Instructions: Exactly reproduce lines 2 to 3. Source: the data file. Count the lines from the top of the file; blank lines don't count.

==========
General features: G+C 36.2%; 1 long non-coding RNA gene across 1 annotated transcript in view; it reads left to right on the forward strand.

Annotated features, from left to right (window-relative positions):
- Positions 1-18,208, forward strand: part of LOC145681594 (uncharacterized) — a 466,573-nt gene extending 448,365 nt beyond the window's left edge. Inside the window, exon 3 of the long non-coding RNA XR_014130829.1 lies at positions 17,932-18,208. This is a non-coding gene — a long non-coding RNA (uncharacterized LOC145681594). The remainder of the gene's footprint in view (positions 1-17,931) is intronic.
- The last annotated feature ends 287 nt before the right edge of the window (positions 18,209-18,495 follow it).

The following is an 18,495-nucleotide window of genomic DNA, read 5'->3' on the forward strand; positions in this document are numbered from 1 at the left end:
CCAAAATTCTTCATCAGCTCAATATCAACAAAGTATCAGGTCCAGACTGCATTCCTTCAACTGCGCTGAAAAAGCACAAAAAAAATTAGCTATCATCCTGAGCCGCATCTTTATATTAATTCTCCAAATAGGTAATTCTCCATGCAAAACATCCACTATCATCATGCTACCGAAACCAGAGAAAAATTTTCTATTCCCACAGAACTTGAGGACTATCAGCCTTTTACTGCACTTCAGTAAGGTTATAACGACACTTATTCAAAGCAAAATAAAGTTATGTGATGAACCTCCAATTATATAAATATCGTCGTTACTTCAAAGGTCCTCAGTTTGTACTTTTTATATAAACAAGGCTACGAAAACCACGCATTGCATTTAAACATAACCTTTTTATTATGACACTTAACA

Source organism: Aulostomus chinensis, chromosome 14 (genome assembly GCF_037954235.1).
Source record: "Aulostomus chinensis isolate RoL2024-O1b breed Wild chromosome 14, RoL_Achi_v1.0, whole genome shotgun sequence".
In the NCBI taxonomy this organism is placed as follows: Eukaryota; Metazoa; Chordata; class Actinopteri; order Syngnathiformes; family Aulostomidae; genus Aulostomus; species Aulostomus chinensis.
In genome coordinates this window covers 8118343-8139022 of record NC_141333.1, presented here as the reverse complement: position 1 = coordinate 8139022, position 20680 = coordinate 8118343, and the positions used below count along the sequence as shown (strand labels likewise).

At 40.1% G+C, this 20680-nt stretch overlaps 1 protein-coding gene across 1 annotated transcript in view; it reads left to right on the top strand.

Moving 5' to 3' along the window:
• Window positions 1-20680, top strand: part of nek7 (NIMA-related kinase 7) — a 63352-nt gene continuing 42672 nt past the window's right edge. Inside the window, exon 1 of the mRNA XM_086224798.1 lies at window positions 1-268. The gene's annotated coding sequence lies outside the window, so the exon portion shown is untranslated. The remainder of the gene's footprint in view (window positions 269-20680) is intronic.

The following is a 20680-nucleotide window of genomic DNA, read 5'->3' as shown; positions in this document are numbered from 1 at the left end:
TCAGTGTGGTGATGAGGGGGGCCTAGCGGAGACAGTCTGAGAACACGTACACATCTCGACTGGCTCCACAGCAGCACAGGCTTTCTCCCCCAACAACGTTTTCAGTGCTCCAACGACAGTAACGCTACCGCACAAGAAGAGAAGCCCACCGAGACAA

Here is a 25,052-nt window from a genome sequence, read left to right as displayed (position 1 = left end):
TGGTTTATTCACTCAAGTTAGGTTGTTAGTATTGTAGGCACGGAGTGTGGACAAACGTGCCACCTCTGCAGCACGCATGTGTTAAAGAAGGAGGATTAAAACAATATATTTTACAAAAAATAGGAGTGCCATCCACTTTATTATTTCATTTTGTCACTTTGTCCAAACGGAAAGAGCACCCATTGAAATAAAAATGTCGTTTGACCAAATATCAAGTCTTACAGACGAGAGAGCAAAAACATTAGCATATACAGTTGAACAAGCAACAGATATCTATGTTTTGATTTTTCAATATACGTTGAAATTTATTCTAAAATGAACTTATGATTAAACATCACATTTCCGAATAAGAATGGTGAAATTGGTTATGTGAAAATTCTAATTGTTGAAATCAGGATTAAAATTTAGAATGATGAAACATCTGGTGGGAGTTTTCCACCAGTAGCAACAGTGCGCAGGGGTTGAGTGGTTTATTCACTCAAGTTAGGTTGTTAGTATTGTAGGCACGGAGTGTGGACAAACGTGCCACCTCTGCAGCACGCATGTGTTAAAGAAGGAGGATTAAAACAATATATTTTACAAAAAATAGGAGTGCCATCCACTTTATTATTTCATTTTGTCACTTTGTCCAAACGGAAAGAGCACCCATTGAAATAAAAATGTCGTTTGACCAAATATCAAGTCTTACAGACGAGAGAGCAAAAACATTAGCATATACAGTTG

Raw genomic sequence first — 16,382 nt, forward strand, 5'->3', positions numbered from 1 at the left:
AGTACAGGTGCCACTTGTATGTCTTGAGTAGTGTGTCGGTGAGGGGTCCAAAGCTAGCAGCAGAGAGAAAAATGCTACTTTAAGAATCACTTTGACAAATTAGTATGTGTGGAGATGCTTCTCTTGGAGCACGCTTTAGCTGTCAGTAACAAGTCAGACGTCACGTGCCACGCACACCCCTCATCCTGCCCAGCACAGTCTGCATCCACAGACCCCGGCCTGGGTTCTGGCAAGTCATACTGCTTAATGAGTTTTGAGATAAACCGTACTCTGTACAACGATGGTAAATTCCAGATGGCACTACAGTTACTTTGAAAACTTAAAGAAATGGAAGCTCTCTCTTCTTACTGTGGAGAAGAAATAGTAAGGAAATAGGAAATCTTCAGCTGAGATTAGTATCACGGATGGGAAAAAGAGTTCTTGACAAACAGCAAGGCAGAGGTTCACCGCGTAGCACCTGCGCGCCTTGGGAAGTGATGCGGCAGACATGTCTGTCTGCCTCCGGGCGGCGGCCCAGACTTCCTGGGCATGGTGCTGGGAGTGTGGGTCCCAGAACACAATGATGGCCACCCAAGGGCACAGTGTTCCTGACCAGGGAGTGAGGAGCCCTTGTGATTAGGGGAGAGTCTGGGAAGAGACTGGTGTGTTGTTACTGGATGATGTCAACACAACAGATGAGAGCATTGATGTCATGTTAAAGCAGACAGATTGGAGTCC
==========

Annotated features, from left to right (window-relative positions):
- Positions 1-18,208, forward strand: part of LOC145681594 (uncharacterized) — a 466,573-nt gene extending 448,365 nt beyond the window's left edge. Inside the window, exon 3 of the long non-coding RNA XR_014130829.1 lies at positions 17,932-18,208. This is a non-coding gene — a long non-coding RNA (uncharacterized LOC145681594). The remainder of the gene's footprint in view (positions 1-17,931) is intronic.